Equipment Type

Tapping The Mature Worker Resource

Like other parts of the country, Wisconsin is looking at a construction-labor shortage over the coming decades. State projections predict that the need for specialty trade workers alone will have grown by 20 percent from 2004 to 2014. To keep up with the demand, we will need to both attract new workers into the construction labor force and find ways to use the accumulated knowledge and experien...

November 19, 2007

Like other parts of the country, Wisconsin is looking at a construction-labor shortage over the coming decades. State projections predict that the need for specialty trade workers alone will have grown by 20 percent from 2004 to 2014.

To keep up with the demand, we will need to both attract new workers into the construction labor force and find ways to use the accumulated knowledge and experience of "mature" older workers.

Chad Ferguson, safety director for contractor Kraemer Brothers, LLC, of Plain, says that the company provides all of its employees opportunities for learning through training sessions and meetings on topics ranging from safety and productivity, to quality and infection control (important to working in medical environments). Says Ferguson, "in the meetings, we usually try to have some of the more-experienced workers share their knowledge so less-experienced employees can learn from it." Ferguson says that Kraemer Brothers has near 100-percent participation in training from all of its employees, both young and mature.

In addition, says Ferguson, Kraemer Brothers always sets up mature, more-experienced workers as mentors who can pass on their expertise to help younger apprentices develop.

Another entity that really puts the experience of mature workers to use is the operating engineers' union. Local 139, which covers all of Wisconsin, operates a 400-acre training facility in Coloma. Dan Sperberg manages the union's training program, which trained 4,200 students overall, last year.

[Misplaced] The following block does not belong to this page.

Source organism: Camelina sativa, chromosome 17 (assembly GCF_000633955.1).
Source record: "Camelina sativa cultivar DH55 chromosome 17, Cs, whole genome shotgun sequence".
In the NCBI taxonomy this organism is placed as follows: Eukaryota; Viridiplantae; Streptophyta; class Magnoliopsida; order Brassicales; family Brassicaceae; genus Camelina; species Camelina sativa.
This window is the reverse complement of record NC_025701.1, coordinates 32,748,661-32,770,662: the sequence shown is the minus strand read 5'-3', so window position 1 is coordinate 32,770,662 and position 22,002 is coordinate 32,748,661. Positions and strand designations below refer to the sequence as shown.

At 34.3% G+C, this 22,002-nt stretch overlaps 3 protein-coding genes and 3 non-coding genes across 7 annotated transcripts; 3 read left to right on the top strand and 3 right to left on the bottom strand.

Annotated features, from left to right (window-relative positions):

Says Sperberg, "We have 12 full-time trainers and 15 more who work during our heavy winter training season. All of them are former operators who had been in the seat for 10, 20, 30, or even 40 years. We even have retirees who come back to share their knowledge with students."

Many of those students are mature workers who have reached journeyman status but want to further refine their skills, learn about new control systems or broaden the range of equipment they can operate.

Sperberg says that advancing technology, such as GPS, and changing regulations also draw more-experienced operators as well as new ones. "We get younger and older operators in classes because the information is new to everyone," he said.

Operating Engineers' Business Manager Terry McGowan, himself a former operator, says that more mature workers sometimes move from the operator's seat to an office chair as business agents, where they must combine their valuable on-the-job experience with a new set of skills.

"It can be very challenging," says McGowan. "They have to understand labor-management relations, legal agreements, labor law, health care regulations, pension laws, and many other topics. It takes a willingness to learn new things they haven't dealt with before."

McGowan says that during his years in the industry, he's also seen mature workers move from the operator's seat to other jobs where their experience is valuable. For example, he says, operators have gone from running equipment to setting the stakes that lay out a job, becoming craft or grade foremen, supervisors, or superintendents.

In addition, he says that some mature workers have left the operator's seat for a contractor's or dealer's maintenance shop, where their hands-on knowledge of the equipment is also valuable.

That thorough knowledge of equipment and the construction process, says McGowan, has also enabled some older workers to contribute in administrative or managerial positions, like equipment supervisor, coordinator or dispatcher. "Their practical experience enables them to match the right equipment to a specific job," he says. Still two more related jobs with successful transitions are surveying and estimating, he says.

Another area where mature workers are contributing is safety training and management.

Bruce Morton, of safety consultant Platt Safety Services, of Franklin, says that although many safety managers now have college degrees, there are also many effective safety managers who are mature workers that made the transition from the work crew.

Says Morton, "Both approaches can work. People with the academic safety background can learn about a work process, then apply safety principles to it. And, conversely, people who have worked in construction can learn safety regulations and procedures, then apply them to the processes they know so well."

Morton says that Platt Safety's parent company, Platt Construction, uses experienced workers to circulate among job sites to help make jobs go more smoothly. "Because their experience has taught them what to expect in a wide variety of jobs, they can foresee and avoid potential problems — making projects go far smoother," he says.

Although some segments of Wisconsin's construction industry are successfully tapping the experience of mature workers, the overall industry will have to find even more ways to tap this valuable resource in order to meet the demographic challenges looming in the not-too-distant future.

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